Back in action

Prospects slowly matriculated into the media room initially, and then came in at rushed pace.  Brent Sobleski  is present keeping everyone updated along the way.   This morning the offensive linemen and specialists are on display with a few tight ends and quarterbacks thrown into the mix.    Highlights of several conversations are provided from the future NFL contributors.  Check back for continual updates throughout the day.  

Ciron Black, LSU

– Measured in at 6-feet-4-inches tall and weighed 327 pounds.

– Immediately  mentioned his willingness to showcase his footwork and how it should be viewed as an area of strength in his game.    Obviously, it is an area on which this prospect has struggled and he is looking to impress scouts.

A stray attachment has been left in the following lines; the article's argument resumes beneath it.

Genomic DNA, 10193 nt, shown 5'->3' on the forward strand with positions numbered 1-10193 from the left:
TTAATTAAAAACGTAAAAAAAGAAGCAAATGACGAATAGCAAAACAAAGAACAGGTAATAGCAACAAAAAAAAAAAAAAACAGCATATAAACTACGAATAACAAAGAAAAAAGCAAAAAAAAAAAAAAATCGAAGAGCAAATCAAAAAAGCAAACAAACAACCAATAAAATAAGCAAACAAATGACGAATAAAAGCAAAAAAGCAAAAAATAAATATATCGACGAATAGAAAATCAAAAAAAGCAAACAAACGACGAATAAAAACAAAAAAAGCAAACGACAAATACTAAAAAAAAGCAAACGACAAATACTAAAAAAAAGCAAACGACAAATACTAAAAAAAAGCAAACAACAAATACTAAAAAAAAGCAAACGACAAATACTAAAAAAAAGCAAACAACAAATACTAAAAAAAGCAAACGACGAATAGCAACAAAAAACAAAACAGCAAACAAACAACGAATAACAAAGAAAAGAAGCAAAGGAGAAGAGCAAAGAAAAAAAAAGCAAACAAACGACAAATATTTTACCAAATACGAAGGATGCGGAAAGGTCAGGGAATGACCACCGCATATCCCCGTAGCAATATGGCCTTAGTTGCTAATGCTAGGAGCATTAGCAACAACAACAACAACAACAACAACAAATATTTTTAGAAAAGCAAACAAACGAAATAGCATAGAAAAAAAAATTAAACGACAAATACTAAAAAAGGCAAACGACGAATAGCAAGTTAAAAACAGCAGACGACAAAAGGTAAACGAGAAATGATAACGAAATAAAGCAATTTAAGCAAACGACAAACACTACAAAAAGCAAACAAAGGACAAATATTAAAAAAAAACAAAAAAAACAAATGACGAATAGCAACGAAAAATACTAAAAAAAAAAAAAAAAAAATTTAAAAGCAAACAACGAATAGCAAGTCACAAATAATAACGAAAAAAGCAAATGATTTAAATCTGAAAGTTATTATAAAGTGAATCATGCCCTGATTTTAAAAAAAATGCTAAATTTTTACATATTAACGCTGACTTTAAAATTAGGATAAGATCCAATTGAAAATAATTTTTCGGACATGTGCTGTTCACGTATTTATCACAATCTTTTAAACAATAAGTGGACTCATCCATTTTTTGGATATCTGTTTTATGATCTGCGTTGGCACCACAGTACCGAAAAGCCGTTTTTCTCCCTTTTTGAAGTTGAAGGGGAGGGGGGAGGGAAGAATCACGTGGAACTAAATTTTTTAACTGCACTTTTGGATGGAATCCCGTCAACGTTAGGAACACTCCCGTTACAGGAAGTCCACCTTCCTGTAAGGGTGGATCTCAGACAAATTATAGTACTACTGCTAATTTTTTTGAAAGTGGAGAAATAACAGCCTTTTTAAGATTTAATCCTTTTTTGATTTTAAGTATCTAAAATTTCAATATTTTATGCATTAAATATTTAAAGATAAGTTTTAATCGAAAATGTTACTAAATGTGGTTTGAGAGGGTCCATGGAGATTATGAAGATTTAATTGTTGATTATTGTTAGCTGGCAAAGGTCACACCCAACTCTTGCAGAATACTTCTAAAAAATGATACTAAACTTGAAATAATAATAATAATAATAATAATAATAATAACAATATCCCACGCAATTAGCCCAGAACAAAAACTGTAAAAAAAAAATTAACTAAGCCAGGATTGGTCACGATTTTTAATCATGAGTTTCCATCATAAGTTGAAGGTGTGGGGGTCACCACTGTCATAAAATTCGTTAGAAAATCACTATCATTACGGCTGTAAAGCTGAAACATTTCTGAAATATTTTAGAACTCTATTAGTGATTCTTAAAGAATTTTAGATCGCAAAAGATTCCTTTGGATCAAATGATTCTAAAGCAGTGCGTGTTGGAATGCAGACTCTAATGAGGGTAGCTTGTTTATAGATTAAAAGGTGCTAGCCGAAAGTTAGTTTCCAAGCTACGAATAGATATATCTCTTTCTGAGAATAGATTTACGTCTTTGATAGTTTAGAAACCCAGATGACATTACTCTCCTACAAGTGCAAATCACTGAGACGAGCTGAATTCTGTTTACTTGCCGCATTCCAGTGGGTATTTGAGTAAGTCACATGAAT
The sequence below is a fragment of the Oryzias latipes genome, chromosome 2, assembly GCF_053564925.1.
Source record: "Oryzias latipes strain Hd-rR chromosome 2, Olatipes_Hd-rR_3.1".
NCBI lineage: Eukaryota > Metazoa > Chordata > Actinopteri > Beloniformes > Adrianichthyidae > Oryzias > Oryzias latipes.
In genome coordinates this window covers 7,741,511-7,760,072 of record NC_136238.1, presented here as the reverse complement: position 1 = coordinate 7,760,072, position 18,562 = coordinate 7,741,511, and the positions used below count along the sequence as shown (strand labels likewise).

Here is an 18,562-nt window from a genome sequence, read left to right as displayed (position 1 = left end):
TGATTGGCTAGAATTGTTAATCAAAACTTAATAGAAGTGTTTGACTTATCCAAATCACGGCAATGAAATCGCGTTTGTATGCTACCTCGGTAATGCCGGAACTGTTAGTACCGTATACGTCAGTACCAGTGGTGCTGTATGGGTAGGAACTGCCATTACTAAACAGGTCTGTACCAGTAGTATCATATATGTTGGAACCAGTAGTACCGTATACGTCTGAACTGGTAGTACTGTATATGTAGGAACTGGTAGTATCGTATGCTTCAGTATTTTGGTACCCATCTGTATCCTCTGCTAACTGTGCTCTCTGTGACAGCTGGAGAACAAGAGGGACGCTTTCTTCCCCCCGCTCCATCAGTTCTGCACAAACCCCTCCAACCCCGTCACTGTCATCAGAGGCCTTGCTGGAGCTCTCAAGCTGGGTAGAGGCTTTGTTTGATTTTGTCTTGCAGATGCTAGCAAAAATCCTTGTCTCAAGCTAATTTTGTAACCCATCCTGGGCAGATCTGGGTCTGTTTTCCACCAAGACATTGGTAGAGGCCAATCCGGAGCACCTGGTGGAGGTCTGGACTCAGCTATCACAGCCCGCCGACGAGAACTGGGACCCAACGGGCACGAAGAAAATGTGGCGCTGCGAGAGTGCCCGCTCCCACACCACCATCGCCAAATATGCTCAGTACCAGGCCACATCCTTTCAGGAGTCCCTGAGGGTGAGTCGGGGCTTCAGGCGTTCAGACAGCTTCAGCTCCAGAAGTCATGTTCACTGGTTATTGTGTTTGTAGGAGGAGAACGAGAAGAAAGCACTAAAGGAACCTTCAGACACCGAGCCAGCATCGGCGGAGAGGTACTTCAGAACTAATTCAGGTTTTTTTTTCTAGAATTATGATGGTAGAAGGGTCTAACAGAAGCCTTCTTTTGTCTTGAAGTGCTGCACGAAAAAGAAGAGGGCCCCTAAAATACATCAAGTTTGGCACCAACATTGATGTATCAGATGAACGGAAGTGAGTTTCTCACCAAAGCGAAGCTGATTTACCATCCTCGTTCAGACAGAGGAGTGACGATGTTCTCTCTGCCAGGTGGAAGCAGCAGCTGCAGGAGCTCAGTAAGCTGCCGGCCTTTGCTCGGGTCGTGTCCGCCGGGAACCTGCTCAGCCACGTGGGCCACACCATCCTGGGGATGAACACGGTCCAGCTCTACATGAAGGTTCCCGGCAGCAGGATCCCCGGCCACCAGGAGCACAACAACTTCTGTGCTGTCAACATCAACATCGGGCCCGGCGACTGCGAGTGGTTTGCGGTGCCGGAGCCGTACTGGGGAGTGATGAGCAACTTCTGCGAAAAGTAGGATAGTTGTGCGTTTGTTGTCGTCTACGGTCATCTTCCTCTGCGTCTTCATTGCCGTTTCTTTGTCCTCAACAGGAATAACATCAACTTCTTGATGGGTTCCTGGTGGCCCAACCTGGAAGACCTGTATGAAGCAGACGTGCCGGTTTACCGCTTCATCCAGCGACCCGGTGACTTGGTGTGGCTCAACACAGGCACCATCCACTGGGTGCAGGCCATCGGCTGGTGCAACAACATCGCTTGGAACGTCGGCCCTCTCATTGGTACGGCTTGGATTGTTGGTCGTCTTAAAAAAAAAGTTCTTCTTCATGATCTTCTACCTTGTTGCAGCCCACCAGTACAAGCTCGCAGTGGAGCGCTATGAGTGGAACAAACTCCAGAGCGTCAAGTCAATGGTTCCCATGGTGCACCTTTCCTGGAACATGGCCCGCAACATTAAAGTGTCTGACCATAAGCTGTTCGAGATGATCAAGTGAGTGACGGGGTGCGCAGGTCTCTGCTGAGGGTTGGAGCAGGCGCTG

– Of the teams he has already met, they view him in a multitude of different manners.   Some have him listed purely as a tackle.   Some have him purely as a guard prospect.  Some believe the LSU product is versatile enough to play both effectively.

– During his workouts leading up to the Combine, the tackle has been working on the technique and nuances of playing the strongside if called upon by his future team.   Also, improvement in his hand placement was a notable concern as Black trains.

– Keeps in contact with his former Bayou Bengal Andrew Whitworth, who has helped to teach this prospect how to break down plays and protection.

– Listed former Florida Gator Jarvis Moss, Ohio State Buckeye Vernon Gholston, with current SEC pass rushers Carlos Dunlap and Antonio Coleman as the best pass rushers he faced during his long collegiate career.